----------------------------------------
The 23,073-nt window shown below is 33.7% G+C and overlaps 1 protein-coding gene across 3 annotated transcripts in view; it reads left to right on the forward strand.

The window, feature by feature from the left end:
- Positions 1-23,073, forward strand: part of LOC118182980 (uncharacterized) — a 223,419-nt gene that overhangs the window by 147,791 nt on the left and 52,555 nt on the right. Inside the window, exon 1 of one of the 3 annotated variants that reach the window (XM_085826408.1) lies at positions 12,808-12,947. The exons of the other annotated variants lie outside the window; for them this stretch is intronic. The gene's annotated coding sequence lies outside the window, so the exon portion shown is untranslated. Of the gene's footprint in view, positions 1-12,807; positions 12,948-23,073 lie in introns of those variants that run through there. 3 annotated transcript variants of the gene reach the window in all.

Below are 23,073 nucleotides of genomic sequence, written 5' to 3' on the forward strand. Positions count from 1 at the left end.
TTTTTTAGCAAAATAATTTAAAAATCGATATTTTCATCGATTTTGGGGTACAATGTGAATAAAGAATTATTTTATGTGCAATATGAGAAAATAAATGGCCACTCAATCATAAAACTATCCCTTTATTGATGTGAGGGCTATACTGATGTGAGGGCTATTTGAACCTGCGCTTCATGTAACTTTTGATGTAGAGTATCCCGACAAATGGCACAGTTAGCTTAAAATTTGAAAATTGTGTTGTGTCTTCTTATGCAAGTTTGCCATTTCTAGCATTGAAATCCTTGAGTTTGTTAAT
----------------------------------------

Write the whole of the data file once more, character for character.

The 23,073-nt window shown below is 33.7% G+C and overlaps 1 protein-coding gene across 3 annotated transcripts in view; it reads left to right on the forward strand.

The window, feature by feature from the left end:
- Positions 1-23,073, forward strand: part of LOC118182980 (uncharacterized) — a 223,419-nt gene that overhangs the window by 147,791 nt on the left and 52,555 nt on the right. Inside the window, exon 1 of one of the 3 annotated variants that reach the window (XM_085826408.1) lies at positions 12,808-12,947. The exons of the other annotated variants lie outside the window; for them this stretch is intronic. The gene's annotated coding sequence lies outside the window, so the exon portion shown is untranslated. Of the gene's footprint in view, positions 1-12,807; positions 12,948-23,073 lie in introns of those variants that run through there. 3 annotated transcript variants of the gene reach the window in all.

Below are 23,073 nucleotides of genomic sequence, written 5' to 3' on the forward strand. Positions count from 1 at the left end.
TTTTTTAGCAAAATAATTTAAAAATCGATATTTTCATCGATTTTGGGGTACAATGTGAATAAAGAATTATTTTATGTGCAATATGAGAAAATAAATGGCCACTCAATCATAAAACTATCCCTTTATTGATGTGAGGGCTATACTGATGTGAGGGCTATTTGAACCTGCGCTTCATGTAACTTTTGATGTAGAGTATCCCGACAAATGGCACAGTTAGCTTAAAATTTGAAAATTGTGTTGTGTCTTCTTATGCAAGTTTGCCATTTCTAGCATTGAAATCCTTGAGTTTGTTAAT